A remarkable, high-profile and high-stakes proxy fight in the US could see the board of what was once the world’s most valuable company radically overhauled by a hedge fund with only about 0.02 per cent of its capital, which would send a message about shareholder activism reverberating loudly throughout the global energy sector and beyond.
The activist hedge fund, Engine No.1 – formed only in November last year by a long-time but low-profile tech investor – is attempting to have four of its nominees appointed to the board of Exxon at the oil giant’s annual meeting this week.
Exxon chief executive Darren Woods’s plan to increase investment to boost oil and gas production hit a pandemic-related brick wall last year, when demand for oil and gas – and their prices – plummeted.Credit:AP
What might appear quixotic is, however, a deadly serious threat to the incumbent board and its view of the future of the company and its industry.
Some of the most powerful investors and proxy advisers on the planet have lined up in support of Engine No.1, which is pressuring Exxon to adopt a more aggressive response to global decarbonising.
Calpers and Calstrs, the two big Californian pension funds, along with the New York Common Retirement Fund (the third-largest public pension fund in the US), Legal & General (the UK’s biggest investment institution) and the Church of England were among the early backers of the assault on the board.
Reuters has reported that BlackRock, the world’s largest investment manager, joined the push this week. With Vanguard and State Street which haven’t disclosed their intentions but which have strong climate change policies, the three big fund managers hold about 21 per cent of Exxon’s capital.
Influential proxy advisers Institutional Shareholder Services and Glass Lewis have recommended their clients support some of Engine No.1’s nominees, with ISS advocating three of the four be elected and Glass Lewis two.
Exxon is taking the threat of board upheaval very seriously.
It has been reported to have spent more than $US35 million ($45.1 million) in its defence (Engine No.1 is said to have spent $US30 million), has announced new directors of its own, foreshadowed the appointment of two more (one with “climate experience”), begun reporting its “Scope 3″ emissions, created a low-carbon business unit and suggested it might develop a $US100 billion carbon capture and storage facility in Texas.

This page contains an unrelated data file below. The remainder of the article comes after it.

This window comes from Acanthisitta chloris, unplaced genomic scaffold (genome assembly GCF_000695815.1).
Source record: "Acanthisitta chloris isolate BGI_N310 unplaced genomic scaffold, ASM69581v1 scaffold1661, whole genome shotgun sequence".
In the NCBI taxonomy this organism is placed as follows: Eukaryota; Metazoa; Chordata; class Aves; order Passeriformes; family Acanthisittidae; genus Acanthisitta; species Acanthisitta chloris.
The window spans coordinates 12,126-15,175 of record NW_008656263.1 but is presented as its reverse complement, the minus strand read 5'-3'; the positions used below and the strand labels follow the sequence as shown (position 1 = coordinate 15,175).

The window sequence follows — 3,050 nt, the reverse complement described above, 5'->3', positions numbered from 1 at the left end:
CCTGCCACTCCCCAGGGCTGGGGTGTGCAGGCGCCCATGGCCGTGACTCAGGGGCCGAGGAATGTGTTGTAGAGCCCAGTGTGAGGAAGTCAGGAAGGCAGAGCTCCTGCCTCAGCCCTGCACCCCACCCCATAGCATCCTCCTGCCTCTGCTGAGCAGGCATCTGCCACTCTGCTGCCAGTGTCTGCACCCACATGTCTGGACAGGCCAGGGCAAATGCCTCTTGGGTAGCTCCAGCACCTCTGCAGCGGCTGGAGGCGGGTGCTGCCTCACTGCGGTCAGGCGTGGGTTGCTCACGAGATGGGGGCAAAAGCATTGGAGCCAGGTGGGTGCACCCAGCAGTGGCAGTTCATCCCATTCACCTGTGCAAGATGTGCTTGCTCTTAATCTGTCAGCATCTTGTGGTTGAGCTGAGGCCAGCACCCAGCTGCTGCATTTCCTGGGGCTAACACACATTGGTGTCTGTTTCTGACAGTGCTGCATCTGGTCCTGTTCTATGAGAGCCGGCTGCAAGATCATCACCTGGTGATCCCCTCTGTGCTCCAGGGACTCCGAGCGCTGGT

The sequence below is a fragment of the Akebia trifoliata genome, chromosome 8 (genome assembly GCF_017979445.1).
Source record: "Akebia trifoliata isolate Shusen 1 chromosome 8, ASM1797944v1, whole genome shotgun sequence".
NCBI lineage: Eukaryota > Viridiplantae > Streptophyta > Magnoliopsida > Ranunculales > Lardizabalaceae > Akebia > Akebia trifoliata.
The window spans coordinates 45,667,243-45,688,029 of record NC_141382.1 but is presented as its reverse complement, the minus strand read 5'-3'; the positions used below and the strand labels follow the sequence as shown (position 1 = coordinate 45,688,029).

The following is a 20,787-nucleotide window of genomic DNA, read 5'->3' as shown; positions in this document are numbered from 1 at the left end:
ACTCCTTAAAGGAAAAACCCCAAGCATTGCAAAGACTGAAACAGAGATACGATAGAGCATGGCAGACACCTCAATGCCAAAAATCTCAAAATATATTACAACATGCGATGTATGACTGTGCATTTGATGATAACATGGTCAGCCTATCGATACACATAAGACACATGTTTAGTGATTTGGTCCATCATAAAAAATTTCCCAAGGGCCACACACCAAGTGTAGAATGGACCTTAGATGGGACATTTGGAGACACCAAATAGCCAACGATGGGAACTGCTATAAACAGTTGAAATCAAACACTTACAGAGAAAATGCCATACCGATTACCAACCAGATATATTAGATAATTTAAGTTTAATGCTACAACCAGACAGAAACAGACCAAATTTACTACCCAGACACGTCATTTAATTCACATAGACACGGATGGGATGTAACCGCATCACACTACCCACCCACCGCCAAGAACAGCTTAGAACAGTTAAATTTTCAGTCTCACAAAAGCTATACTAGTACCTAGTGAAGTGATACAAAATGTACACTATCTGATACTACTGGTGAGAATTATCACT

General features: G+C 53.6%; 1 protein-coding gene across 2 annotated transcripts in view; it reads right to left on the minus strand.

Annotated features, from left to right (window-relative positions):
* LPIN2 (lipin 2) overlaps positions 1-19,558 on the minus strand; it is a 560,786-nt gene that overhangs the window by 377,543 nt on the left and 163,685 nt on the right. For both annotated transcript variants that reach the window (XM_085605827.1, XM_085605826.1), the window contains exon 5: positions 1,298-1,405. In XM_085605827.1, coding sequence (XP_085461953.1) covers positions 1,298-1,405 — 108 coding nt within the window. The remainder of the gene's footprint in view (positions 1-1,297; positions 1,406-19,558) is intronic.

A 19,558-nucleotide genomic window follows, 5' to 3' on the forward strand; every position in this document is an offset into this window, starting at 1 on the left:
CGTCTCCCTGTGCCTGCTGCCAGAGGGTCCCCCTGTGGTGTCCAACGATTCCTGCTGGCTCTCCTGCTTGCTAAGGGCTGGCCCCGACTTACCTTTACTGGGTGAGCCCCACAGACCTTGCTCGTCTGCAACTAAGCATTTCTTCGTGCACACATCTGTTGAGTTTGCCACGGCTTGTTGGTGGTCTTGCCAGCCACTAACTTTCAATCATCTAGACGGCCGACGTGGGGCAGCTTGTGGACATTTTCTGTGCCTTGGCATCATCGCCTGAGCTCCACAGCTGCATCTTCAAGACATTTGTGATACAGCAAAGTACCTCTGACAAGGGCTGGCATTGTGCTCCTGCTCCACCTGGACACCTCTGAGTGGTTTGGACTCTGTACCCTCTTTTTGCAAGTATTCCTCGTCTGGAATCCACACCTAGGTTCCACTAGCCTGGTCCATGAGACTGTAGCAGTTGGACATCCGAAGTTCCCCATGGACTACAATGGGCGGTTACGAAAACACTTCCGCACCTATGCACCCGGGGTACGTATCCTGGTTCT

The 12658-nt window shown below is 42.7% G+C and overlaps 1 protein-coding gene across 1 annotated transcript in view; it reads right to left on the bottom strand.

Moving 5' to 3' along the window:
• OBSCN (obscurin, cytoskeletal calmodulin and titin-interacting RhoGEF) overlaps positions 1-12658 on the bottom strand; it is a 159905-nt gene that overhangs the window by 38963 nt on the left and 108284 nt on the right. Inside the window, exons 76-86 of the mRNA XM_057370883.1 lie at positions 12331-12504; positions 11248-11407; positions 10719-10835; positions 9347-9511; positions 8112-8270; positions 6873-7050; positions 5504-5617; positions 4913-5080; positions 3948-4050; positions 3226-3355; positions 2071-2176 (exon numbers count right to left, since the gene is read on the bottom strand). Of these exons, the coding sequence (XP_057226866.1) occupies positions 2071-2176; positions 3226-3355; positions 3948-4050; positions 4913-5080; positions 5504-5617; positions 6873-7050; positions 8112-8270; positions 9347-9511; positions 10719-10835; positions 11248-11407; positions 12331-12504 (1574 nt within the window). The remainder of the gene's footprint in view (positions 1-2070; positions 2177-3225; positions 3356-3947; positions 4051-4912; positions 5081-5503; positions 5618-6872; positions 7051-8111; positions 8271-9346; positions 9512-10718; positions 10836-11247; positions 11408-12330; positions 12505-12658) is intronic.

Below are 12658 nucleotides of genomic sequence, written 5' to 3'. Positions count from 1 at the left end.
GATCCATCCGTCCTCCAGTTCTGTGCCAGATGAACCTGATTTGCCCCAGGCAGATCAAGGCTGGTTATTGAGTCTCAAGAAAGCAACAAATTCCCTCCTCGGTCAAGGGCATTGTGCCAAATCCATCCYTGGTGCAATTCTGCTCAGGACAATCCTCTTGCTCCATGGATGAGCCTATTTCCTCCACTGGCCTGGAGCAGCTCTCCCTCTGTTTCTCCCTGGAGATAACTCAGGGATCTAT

It is, however, acutely vulnerable because, separate to its increasingly-isolated views on the future of the oil and gas industry – it believes it can reduce emissions while increasing its oil and gas production – is its woeful financial performance.
Engine No. 1’s tilt at Exxon has shown how a fund with no history in the energy sector can, by organising candidates who do have the requisite credentials unsettle and perhaps even unseat the board of one of the world’s most powerful companies.
Chief executive Darren Woods’s plan to increase investment to boost oil and gas production hit a pandemic-related brick wall last year, when demand for oil and gas – and their prices – plummeted. Exxon incurred a $US22 billion loss last year.
Much of that wasn’t Woods’ fault. Under former CEO, Rex Tillerson (the first US secretary of state in the Trump administration who was fired by Trump after a year in the position) Exxon had gone on a massive spending spree, investing more than $US250 billion on shale oil and gas and Canadian oil sands, among other assets.